More philosophically the blog title refers to this verse from 1 Thessalonians 4:11 which is an important verse to me,
and to aspire to live quietly, and to mind your own affairs, and to work with your hands, as we instructed you,
I like the word 'aspire' and then the surprise of what comes next- 'live quietly'. Usually aspirations include lofty things like winning the Pulitzer or becoming President of the US. Or at least, getting that raise or becoming a homeowner. One does not aspire to be quiet. Not unless you're a Christian and you're used to the Bible illustrating an upside down lifestyle. The first shall be last and the last shall be first. Meek shall inherit the earth. Do not expect to be served but to serve. Now we see that a holy aspiration is to live quietly. Why?
First, his readers should lead a restful life. The word translated quiet (hēsychazein) means quiet in the sense of restfulness (cf. Acts 22:2; 2 Thes. 3:12; 1 Tim. 2:2, 11), rather than quiet as opposed to talkativeness (sigaō; cf. Acts 21:40; 1 Cor. 14:34). The former means “undisturbed, settled, not noisy,” while the latter means “silent.” Paul was telling the Thessalonians to be less frantic, not less exuberant. A person who is constantly on the move is frequently a bother to other people as well as somewhat distracted from his own walk with God. The latter can lead to the former. But a Christian who strives to be at peace with himself and God will be a source of peace to his brethren. Such quietude constitutes a practical demonstration of love for others.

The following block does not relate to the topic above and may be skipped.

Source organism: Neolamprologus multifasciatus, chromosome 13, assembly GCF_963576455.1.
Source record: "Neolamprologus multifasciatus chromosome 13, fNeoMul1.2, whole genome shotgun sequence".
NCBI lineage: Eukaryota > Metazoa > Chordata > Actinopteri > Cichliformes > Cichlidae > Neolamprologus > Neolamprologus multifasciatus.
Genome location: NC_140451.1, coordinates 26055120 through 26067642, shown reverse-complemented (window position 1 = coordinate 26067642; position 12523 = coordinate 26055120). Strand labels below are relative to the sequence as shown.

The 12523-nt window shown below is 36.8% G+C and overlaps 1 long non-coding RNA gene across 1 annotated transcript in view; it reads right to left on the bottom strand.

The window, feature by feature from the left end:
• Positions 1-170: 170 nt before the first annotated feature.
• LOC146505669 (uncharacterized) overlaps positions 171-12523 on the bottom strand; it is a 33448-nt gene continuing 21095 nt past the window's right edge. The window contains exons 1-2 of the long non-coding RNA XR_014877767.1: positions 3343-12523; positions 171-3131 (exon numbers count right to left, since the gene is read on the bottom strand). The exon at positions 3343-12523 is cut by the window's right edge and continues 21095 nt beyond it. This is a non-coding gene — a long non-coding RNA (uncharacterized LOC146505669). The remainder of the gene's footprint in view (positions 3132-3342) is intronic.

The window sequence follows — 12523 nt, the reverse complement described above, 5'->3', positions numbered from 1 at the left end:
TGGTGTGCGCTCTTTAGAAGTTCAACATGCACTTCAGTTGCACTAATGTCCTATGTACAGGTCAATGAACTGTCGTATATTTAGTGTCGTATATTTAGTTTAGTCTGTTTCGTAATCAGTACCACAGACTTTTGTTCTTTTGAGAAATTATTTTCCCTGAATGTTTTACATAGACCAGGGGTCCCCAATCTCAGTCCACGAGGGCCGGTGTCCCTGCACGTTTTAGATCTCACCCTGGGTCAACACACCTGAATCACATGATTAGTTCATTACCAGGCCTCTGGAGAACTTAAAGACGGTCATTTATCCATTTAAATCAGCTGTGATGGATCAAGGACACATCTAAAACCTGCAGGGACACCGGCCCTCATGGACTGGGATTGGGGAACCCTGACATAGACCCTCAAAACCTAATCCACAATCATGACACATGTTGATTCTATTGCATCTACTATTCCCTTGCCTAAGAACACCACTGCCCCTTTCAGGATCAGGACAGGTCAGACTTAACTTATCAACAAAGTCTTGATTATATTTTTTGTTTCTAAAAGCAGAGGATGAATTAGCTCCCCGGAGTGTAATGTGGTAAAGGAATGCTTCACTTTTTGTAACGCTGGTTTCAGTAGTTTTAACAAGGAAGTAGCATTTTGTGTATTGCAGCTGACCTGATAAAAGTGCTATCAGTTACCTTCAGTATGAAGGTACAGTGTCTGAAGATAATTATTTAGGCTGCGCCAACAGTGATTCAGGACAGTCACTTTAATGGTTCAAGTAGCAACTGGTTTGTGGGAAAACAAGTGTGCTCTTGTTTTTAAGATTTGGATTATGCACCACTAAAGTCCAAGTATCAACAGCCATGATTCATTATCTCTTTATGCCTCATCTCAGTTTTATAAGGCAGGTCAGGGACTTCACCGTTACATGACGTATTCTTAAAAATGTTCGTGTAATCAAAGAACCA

Second, Paul recommended minding one’s own business. The connection with love for the brethren is obvious (cf. Prov. 25:17).
Third, working with one’s own hands demonstrates love for the brethren because a self-supporting person is not a burden to others. Paul himself set the example by working with his hands when he was in Thessalonica (1 Thes. 2:9). Too restful a life can be a problem also, and Paul guarded against that with this instruction. This verse dignifies manual labor. The reference also suggests that many, perhaps most, in the church came out of the working class. The Greeks deplored manual labor and relegated it to slaves as much as possible. But the Jews held it in esteem; every Jewish boy was taught a trade regardless of his family’s wealth. Work itself is a blessing, and working with one’s hands should never be despised by Christians. A man who is willing to work with his hands demonstrates his love for his brethren by being willing to humble himself to provide for his own needs so that he does not depend on others but provides for himself.
Constable, T. L. (1985). 1 Thessalonians. In J. F. Walvoord & R. B. Zuck (Eds.), The Bible Knowledge Commentary: An Exposition of the Scriptures (Vol. 2, p. 703). Wheaton, IL: Victor Books.